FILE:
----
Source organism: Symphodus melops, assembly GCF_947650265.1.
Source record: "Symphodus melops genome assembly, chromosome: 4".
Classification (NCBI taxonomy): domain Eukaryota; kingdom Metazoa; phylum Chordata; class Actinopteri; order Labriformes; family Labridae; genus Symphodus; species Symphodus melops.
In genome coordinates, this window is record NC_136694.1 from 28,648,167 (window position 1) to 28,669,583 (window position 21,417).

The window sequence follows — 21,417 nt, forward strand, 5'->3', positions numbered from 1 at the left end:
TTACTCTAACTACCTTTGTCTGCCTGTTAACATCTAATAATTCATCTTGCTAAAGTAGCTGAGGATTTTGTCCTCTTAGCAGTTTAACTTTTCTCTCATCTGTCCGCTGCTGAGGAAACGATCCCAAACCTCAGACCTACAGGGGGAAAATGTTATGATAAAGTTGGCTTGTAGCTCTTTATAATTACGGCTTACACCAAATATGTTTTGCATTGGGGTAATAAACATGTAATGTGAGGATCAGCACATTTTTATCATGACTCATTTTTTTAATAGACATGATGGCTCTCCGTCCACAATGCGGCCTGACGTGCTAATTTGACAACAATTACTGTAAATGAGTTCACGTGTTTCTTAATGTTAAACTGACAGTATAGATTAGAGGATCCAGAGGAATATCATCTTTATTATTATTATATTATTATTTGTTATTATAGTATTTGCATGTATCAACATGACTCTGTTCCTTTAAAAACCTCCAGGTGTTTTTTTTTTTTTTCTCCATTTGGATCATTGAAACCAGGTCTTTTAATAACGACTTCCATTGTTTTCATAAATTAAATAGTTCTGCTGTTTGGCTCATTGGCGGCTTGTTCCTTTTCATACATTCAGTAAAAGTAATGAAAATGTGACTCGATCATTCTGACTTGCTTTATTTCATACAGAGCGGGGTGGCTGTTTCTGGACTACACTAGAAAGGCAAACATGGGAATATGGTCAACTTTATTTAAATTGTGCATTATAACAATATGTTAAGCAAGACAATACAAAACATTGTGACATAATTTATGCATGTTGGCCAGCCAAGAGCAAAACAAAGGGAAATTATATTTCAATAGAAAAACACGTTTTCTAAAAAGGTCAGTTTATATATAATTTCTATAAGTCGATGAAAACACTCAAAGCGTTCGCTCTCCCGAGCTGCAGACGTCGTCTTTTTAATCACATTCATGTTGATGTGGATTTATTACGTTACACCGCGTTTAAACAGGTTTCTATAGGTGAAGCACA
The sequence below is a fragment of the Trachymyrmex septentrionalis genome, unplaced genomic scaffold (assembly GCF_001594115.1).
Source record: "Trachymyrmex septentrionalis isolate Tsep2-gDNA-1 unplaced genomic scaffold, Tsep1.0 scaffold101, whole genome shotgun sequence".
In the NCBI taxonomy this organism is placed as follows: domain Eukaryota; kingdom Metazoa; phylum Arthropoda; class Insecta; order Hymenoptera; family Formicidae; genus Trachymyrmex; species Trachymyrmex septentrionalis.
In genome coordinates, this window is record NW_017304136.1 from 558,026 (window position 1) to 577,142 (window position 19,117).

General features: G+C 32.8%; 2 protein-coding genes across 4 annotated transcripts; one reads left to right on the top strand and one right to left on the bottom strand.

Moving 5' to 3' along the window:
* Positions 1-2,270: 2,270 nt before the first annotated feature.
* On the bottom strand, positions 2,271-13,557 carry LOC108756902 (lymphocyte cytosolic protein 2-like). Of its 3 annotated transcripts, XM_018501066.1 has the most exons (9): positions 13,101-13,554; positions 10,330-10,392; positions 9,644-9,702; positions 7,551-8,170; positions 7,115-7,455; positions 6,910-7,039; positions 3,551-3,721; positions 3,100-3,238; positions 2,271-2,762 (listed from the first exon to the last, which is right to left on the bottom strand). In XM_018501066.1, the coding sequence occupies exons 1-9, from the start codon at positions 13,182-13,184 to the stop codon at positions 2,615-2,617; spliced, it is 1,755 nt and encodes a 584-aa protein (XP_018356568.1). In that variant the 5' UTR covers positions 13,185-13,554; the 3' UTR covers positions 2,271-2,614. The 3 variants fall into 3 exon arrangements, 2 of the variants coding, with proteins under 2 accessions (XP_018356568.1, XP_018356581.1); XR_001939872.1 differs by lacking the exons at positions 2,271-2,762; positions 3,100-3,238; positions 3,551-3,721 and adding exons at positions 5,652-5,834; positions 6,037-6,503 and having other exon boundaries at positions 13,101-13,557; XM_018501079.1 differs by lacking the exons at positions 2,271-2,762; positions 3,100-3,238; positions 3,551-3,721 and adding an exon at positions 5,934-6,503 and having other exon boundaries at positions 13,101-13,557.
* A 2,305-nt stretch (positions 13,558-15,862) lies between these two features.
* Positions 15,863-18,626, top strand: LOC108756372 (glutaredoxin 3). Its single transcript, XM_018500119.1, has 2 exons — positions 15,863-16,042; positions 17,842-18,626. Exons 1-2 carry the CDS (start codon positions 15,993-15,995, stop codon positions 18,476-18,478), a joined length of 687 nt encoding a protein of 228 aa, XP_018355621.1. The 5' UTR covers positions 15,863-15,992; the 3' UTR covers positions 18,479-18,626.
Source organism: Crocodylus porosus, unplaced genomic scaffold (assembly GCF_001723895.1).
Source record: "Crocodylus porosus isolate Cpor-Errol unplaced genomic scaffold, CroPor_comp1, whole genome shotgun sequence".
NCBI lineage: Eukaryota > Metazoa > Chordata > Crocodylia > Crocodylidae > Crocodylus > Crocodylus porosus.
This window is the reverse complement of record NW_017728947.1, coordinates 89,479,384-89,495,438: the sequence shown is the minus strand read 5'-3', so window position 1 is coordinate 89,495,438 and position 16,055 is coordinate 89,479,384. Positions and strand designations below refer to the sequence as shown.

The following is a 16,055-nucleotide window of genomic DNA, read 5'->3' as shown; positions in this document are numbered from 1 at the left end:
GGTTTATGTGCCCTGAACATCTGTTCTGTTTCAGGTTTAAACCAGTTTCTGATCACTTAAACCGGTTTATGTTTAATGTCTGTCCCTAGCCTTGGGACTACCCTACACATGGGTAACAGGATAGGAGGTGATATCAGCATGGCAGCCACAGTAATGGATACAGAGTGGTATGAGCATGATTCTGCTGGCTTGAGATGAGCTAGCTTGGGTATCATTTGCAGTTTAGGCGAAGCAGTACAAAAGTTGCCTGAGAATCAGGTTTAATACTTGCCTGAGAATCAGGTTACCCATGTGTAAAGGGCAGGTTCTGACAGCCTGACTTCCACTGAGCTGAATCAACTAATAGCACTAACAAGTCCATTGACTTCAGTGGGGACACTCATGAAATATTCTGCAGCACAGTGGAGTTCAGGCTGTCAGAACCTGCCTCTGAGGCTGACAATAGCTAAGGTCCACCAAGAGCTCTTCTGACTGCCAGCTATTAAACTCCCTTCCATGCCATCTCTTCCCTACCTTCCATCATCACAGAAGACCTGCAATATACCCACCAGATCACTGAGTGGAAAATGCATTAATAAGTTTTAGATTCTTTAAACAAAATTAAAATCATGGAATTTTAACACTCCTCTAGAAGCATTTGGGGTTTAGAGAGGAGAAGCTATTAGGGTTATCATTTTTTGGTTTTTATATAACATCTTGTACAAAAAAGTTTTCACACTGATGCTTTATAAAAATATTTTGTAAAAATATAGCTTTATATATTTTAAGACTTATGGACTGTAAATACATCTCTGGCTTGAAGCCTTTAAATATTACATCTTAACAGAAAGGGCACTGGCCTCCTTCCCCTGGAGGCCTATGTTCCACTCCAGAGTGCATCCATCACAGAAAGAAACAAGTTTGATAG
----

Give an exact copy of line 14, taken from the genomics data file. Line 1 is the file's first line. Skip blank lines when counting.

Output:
* On the bottom strand, positions 2,271-13,557 carry LOC108756902 (lymphocyte cytosolic protein 2-like). Of its 3 annotated transcripts, XM_018501066.1 has the most exons (9): positions 13,101-13,554; positions 10,330-10,392; positions 9,644-9,702; positions 7,551-8,170; positions 7,115-7,455; positions 6,910-7,039; positions 3,551-3,721; positions 3,100-3,238; positions 2,271-2,762 (listed from the first exon to the last, which is right to left on the bottom strand). In XM_018501066.1, the coding sequence occupies exons 1-9, from the start codon at positions 13,182-13,184 to the stop codon at positions 2,615-2,617; spliced, it is 1,755 nt and encodes a 584-aa protein (XP_018356568.1). In that variant the 5' UTR covers positions 13,185-13,554; the 3' UTR covers positions 2,271-2,614. The 3 variants fall into 3 exon arrangements, 2 of the variants coding, with proteins under 2 accessions (XP_018356568.1, XP_018356581.1); XR_001939872.1 differs by lacking the exons at positions 2,271-2,762; positions 3,100-3,238; positions 3,551-3,721 and adding exons at positions 5,652-5,834; positions 6,037-6,503 and having other exon boundaries at positions 13,101-13,557; XM_018501079.1 differs by lacking the exons at positions 2,271-2,762; positions 3,100-3,238; positions 3,551-3,721 and adding an exon at positions 5,934-6,503 and having other exon boundaries at positions 13,101-13,557.